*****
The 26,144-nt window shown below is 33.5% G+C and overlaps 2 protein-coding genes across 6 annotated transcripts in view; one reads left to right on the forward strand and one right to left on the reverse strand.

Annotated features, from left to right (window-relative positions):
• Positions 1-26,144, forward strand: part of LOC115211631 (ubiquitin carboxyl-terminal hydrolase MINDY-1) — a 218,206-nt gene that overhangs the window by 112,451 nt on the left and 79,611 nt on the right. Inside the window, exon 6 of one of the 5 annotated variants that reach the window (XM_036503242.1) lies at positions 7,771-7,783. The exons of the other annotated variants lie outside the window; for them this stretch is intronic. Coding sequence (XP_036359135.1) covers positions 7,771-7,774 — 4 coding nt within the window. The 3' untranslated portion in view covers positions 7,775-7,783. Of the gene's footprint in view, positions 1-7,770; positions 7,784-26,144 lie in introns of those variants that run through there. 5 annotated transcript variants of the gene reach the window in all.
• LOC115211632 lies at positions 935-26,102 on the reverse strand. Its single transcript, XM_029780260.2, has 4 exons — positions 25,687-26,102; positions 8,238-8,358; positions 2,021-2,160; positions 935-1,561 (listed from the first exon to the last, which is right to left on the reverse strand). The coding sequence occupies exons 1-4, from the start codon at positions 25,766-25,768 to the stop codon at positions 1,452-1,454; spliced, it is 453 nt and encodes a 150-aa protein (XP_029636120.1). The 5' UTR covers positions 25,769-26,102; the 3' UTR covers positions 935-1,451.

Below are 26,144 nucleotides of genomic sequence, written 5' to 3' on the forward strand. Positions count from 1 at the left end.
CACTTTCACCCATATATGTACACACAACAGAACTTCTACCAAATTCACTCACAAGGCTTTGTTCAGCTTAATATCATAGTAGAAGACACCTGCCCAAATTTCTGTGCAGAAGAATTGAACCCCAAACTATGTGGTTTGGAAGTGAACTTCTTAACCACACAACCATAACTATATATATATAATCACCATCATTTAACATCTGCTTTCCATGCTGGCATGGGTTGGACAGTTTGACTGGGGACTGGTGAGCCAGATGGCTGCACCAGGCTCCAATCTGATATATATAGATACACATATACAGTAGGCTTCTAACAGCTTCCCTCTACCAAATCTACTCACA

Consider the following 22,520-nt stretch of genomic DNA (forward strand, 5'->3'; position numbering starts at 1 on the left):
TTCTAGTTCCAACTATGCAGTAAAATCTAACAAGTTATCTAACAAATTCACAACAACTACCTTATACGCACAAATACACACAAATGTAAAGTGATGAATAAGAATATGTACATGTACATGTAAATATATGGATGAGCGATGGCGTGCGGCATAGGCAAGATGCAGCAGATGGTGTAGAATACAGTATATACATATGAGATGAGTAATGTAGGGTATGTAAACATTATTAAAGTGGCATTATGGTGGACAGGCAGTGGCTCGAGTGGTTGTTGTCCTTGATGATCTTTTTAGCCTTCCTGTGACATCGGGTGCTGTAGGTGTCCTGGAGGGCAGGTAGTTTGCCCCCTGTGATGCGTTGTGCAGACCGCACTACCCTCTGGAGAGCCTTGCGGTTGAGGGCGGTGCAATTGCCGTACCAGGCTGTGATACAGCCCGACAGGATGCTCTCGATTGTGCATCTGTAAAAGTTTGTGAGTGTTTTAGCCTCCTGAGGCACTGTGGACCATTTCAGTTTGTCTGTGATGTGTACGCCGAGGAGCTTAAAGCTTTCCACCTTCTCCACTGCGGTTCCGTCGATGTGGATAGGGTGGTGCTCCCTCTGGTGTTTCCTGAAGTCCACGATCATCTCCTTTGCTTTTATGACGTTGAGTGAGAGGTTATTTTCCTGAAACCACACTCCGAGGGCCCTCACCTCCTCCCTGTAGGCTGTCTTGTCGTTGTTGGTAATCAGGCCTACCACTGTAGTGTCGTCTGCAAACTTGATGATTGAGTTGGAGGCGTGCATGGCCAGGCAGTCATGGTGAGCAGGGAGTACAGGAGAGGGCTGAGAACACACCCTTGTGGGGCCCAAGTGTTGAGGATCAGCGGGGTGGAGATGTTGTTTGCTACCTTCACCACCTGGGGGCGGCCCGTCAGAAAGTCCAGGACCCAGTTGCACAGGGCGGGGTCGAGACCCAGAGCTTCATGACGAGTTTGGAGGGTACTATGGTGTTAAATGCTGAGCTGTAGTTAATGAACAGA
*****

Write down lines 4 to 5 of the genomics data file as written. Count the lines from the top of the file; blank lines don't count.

• LOC115211632 lies at positions 935-26,102 on the reverse strand. Its single transcript, XM_029780260.2, has 4 exons — positions 25,687-26,102; positions 8,238-8,358; positions 2,021-2,160; positions 935-1,561 (listed from the first exon to the last, which is right to left on the reverse strand). The coding sequence occupies exons 1-4, from the start codon at positions 25,766-25,768 to the stop codon at positions 1,452-1,454; spliced, it is 453 nt and encodes a 150-aa protein (XP_029636120.1). The 5' UTR covers positions 25,769-26,102; the 3' UTR covers positions 935-1,451.

Below are 26,144 nucleotides of genomic sequence, written 5' to 3' on the forward strand. Positions count from 1 at the left end.